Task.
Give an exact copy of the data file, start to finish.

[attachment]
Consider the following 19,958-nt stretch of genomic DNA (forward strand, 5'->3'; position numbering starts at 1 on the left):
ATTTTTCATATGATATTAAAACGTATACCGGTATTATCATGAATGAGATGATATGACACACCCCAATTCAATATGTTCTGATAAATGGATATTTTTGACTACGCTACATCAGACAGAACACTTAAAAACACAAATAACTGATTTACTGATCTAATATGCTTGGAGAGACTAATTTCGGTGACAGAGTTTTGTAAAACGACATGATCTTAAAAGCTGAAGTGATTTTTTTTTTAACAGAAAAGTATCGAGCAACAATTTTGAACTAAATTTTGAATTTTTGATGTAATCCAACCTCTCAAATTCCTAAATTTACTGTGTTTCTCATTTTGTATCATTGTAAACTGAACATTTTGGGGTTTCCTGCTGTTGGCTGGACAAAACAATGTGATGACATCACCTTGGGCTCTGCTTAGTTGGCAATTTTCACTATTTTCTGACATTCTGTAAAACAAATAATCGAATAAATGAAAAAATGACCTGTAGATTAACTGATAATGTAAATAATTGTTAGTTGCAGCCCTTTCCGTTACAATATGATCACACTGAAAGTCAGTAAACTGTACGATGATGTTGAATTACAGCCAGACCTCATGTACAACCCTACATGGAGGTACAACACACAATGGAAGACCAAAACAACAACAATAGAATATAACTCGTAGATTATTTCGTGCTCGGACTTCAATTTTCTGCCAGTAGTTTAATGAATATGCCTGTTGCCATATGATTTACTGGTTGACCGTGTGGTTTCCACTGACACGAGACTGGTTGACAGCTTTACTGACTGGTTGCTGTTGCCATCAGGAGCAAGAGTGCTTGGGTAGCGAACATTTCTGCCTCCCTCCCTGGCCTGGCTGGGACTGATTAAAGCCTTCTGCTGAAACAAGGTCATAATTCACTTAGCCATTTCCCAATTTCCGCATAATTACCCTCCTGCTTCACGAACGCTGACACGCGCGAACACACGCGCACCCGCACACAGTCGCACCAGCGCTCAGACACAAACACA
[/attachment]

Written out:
Consider the following 19,958-nt stretch of genomic DNA (forward strand, 5'->3'; position numbering starts at 1 on the left):
ATTTTTCATATGATATTAAAACGTATACCGGTATTATCATGAATGAGATGATATGACACACCCCAATTCAATATGTTCTGATAAATGGATATTTTTGACTACGCTACATCAGACAGAACACTTAAAAACACAAATAACTGATTTACTGATCTAATATGCTTGGAGAGACTAATTTCGGTGACAGAGTTTTGTAAAACGACATGATCTTAAAAGCTGAAGTGATTTTTTTTTTAACAGAAAAGTATCGAGCAACAATTTTGAACTAAATTTTGAATTTTTGATGTAATCCAACCTCTCAAATTCCTAAATTTACTGTGTTTCTCATTTTGTATCATTGTAAACTGAACATTTTGGGGTTTCCTGCTGTTGGCTGGACAAAACAATGTGATGACATCACCTTGGGCTCTGCTTAGTTGGCAATTTTCACTATTTTCTGACATTCTGTAAAACAAATAATCGAATAAATGAAAAAATGACCTGTAGATTAACTGATAATGTAAATAATTGTTAGTTGCAGCCCTTTCCGTTACAATATGATCACACTGAAAGTCAGTAAACTGTACGATGATGTTGAATTACAGCCAGACCTCATGTACAACCCTACATGGAGGTACAACACACAATGGAAGACCAAAACAACAACAATAGAATATAACTCGTAGATTATTTCGTGCTCGGACTTCAATTTTCTGCCAGTAGTTTAATGAATATGCCTGTTGCCATATGATTTACTGGTTGACCGTGTGGTTTCCACTGACACGAGACTGGTTGACAGCTTTACTGACTGGTTGCTGTTGCCATCAGGAGCAAGAGTGCTTGGGTAGCGAACATTTCTGCCTCCCTCCCTGGCCTGGCTGGGACTGATTAAAGCCTTCTGCTGAAACAAGGTCATAATTCACTTAGCCATTTCCCAATTTCCGCATAATTACCCTCCTGCTTCACGAACGCTGACACGCGCGAACACACGCGCACCCGCACACAGTCGCACCAGCGCTCAGACACAAACACA